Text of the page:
At last she said slowly: "She came to find out if you were really free."
Thursdale colored again. "Free?" he stammered, with a sense of physical disgust at contact with such crassness.
"Yes -- if I had quite done with you." She smiled in recovered security. "It seems she likes clear outlines; she has a passion for definitions."
"Yes -- well?" he said, wincing at the echo of his own subtlety.
"Well -- and when I told her that you had never belonged to me, she wanted me to define my status -- to know exactly where I had stood all along."
Thursdale sat gazing at her intently; his hand was not yet on the clue. "And even when you had told her that --"
"Even when I had told her that I had had no status -- that I had never stood anywhere, in any sense she meant," said Mrs. Vervain, slowly -- "even then she wasn't satisfied, it seems."
He uttered an uneasy exclamation. "She didn't believe you, you mean?"
"I mean that she did believe me: too thoroughly."
"Well, then -- in God's name, what did she want?"
"Something more -- those were the words she used."
"Something more? Between -- between you and me? Is it a conundrum?" He laughed awkwardly.
"Girls are not what they were in my day; they are no longer forbidden to contemplate the relation of the sexes."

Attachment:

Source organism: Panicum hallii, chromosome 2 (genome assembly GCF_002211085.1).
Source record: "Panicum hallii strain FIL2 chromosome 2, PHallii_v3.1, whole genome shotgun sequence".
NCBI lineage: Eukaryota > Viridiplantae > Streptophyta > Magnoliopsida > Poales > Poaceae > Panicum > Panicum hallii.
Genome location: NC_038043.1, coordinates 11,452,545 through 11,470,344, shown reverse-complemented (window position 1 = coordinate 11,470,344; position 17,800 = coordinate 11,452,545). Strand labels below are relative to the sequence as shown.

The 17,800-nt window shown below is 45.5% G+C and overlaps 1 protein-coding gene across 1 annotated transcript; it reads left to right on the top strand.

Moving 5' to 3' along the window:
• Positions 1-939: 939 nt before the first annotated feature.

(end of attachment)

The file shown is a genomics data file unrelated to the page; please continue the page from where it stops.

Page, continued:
"So it seems!" he commented. "But since, in this case, there wasn't any --" he broke off, catching the dawn of a revelation in her gaze.
"That's just it. The unpardonable offence has been -- in our not offending."
He flung himself down despairingly. "I give it up! -- What did you tell her?" he burst out with sudden crudeness.
"The exact truth. If I had only known," she broke off with a beseeching tenderness, "won't you believe that I would still have lied for you?"
"Lied for me? Why on earth should you have lied for either of us?"
"To save you -- to hide you from her to the last! As I've hidden you from myself all these years!" She stood up with a sudden tragic import in her movement. "You believe me capable of that, don't you? If I had only guessed -- but I have never known a girl like her; she had the truth out of me with a spring."
"The truth that you and I had never --"
"Had never -- never in all these years! Oh, she knew why -- she measured us both in a flash. She didn't suspect me of having haggled with you -- her words pelted me like hail. 'He just took what he wanted -- sifted and sorted you to suit his taste. Burnt out the gold and left a heap of cinders. And you let him -- you let yourself be cut in bits' -- she mixed her metaphors a little -- 'be cut in bits, and used or discarded, while all the while every drop of blood in you belonged to him! But he's Shylock -- and you have bled to death of the pound of flesh he has cut out of you.' But she despises me the most, you know -- far the most --" Mrs. Vervain ended.
The words fell strangely on the scented stillness of the room: they seemed out of harmony with its setting of afternoon intimacy, the kind of intimacy on which at any moment, a visitor might intrude without perceptibly lowering the atmosphere. It was as though a grand opera-singer had strained the acoustics of a private music-room.
Thursdale stood up, facing his hostess. Half the room was between them, but they seemed to stare close at each other now that the veils of reticence and ambiguity had fallen.